Remodelling provides a unique opportunity to learn what can go wrong on a home. On a home we remodelled a few years ago, after we had demoed an existing closet and bathroom that sat a couple of feet below grade, we found water damage on the sill plate and the bottom of the studs.
The foundation had a raised stem wall that carried the brick ledge and stepped down with the grade. This room is on the corner of the house, which sits on a hilltop, and the grade begins to slope significantly at this point. Note the water damage to studs and sill plate, and to the osb sheathing.
Upon inspection, we found that the base wall flashing, which in this case was standard 6-mil polyethelene, was not turned back under the brick, it was simply draped behind the raised stem wall and terminated between the stud wall and the concrete.
There is a layer of tyvek over the face of the osb sheathing, which you can just make out here under my finger, and the poly is draped behind the OSB.
So there is effectively no base wall wall flashing at this point in the wall. Any water that hits the brick ledge from outside will drain right in. Since brick is a mass wall system and is highly porous, it takes in a lot of water. This house had another problem: the grade had been built up over the stepdowns in the beam and brick ledge, meaning that soil and mulch were covering the brick ledge by about 12-18”so that ground water was draining against the unflashed brick ledge. Over time this water rotted out subfloor, sill plate, and the floor trusses below, and caused a major mold problem in the vented crawl space.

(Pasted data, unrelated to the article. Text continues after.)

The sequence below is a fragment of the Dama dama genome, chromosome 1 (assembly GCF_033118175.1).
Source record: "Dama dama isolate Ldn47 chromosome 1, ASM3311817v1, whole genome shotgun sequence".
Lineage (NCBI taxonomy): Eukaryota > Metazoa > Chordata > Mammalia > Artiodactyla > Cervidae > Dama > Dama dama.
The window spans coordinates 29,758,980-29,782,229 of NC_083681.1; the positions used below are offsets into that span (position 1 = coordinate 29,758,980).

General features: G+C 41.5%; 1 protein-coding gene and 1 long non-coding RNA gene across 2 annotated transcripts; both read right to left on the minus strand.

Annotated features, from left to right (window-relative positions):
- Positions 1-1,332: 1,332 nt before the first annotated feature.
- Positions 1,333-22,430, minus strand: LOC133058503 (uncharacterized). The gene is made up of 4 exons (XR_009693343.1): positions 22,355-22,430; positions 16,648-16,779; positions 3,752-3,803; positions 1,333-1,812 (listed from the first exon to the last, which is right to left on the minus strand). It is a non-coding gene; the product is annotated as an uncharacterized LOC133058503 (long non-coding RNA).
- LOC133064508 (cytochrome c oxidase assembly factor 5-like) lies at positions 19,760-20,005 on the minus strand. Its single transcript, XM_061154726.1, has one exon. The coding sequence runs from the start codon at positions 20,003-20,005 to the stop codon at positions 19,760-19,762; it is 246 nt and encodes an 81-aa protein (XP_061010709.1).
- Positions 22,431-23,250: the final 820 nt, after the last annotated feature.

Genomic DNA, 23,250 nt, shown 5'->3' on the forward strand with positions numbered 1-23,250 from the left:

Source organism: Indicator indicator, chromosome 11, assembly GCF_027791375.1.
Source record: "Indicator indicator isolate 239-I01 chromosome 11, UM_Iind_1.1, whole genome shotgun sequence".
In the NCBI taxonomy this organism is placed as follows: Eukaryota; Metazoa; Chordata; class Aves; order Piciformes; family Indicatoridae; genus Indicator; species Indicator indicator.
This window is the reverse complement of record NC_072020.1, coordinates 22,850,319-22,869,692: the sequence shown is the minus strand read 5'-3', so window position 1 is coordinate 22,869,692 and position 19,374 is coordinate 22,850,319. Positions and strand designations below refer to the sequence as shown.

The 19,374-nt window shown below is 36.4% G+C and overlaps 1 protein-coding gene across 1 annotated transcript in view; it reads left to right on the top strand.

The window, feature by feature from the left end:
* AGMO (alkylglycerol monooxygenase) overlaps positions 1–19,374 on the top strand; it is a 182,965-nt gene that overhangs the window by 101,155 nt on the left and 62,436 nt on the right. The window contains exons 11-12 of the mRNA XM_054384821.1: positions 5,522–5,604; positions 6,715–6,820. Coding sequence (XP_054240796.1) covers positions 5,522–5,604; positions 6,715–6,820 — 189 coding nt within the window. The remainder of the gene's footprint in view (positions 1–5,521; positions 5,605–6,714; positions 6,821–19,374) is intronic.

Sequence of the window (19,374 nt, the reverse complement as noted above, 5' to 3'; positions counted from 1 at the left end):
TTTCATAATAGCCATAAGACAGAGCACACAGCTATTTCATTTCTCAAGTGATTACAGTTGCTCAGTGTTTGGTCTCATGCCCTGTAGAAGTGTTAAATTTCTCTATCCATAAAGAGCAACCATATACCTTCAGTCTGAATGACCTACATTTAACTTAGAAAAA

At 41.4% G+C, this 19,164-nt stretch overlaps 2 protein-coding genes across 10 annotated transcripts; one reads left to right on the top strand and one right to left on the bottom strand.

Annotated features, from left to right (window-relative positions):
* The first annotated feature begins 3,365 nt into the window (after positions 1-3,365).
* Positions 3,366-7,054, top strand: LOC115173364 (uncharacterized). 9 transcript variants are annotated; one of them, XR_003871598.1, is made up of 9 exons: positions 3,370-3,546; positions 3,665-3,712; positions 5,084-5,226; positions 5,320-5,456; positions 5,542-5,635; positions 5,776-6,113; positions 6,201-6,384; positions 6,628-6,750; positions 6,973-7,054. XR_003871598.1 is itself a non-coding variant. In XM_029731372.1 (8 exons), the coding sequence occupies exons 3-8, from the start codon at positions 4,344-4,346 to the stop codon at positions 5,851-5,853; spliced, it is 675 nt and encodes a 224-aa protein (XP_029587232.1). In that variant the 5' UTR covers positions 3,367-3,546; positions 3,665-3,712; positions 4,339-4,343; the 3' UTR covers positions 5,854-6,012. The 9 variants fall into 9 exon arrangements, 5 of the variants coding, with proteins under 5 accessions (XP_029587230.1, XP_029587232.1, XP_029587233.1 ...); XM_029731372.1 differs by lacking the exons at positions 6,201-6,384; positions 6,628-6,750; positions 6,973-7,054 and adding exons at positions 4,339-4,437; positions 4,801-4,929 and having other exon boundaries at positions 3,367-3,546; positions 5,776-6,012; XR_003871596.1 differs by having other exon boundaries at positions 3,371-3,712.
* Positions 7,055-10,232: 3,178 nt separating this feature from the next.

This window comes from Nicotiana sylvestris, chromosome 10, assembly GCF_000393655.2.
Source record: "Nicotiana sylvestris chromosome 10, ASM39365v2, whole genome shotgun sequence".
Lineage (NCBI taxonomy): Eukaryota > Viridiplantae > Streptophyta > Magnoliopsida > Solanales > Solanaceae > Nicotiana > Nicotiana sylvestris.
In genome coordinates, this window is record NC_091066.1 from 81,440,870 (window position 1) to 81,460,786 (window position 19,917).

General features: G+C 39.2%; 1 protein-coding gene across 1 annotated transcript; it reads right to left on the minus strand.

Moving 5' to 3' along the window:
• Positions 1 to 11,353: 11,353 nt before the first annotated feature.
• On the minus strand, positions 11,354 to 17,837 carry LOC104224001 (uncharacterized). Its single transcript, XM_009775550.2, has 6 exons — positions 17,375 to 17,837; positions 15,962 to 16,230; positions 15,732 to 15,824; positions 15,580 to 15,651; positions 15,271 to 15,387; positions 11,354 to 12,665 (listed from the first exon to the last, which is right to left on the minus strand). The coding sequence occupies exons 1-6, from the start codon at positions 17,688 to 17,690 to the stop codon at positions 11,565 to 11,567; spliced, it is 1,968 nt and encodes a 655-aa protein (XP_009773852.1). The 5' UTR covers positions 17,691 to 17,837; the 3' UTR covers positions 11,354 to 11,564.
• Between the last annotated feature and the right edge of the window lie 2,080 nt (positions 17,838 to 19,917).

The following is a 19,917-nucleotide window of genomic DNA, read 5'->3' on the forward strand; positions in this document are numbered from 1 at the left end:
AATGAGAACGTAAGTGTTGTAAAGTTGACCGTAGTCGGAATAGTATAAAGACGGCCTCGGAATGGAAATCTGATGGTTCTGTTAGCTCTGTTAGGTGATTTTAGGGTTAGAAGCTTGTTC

Once we had demod and assessed the problem, we had three things to do:
Remediate the mold
Rebuild the floor system
Install a new base wall flashing
We installed a galvanized through-wall flashing with a drip edge, and primed and flashed it with a membrane and PolyGuard primer.
These repairs were completely unplanned, and added 3-4 weeks to the project timeline, and were very expensive to boot. My guess is that the raised stem wall condition threw off whomever was installing the 6-mil base wall flashing, and he didn’t leave enough of a layer to lap over the brick ledge. The builder just missed it. On a house of this caliber, I would also like to see a more robust base wall flashing, but 6-mil could have worked if it had been installed correctly. We will be demoing an advanced base wall brick ledge flashing detail on an upcoming build, so stay tuned for a post on that.
As for the grade outside, he may have installed it correctly, and a landscaper or owner may have come behind him and raised it up against the brick - we don’t know. But owners have to maintain their properties, or hire someone who will do routine inspections. For homes as large and as complex as this one, paying for a routine annual inspection by the builder or his representative would be a good idea.
This home had other problems, and it became apparent as we worked on it that the original builder had not been paying proper attention. The home was around 20 years old when we did the work, and probably 15% of the work we did was spent correcting the original work. The original owner had long gone, as had the second owner. The problems had been passed down owner to owner, and the humidity and moisture conditions in the home (there were others) contributed to poor air quality.
My remodelling experience has no doubt saved me tons of headaches like this; learning from someone else's mistakes is far better than learning from my own (which I've also done more than I'd like to admit).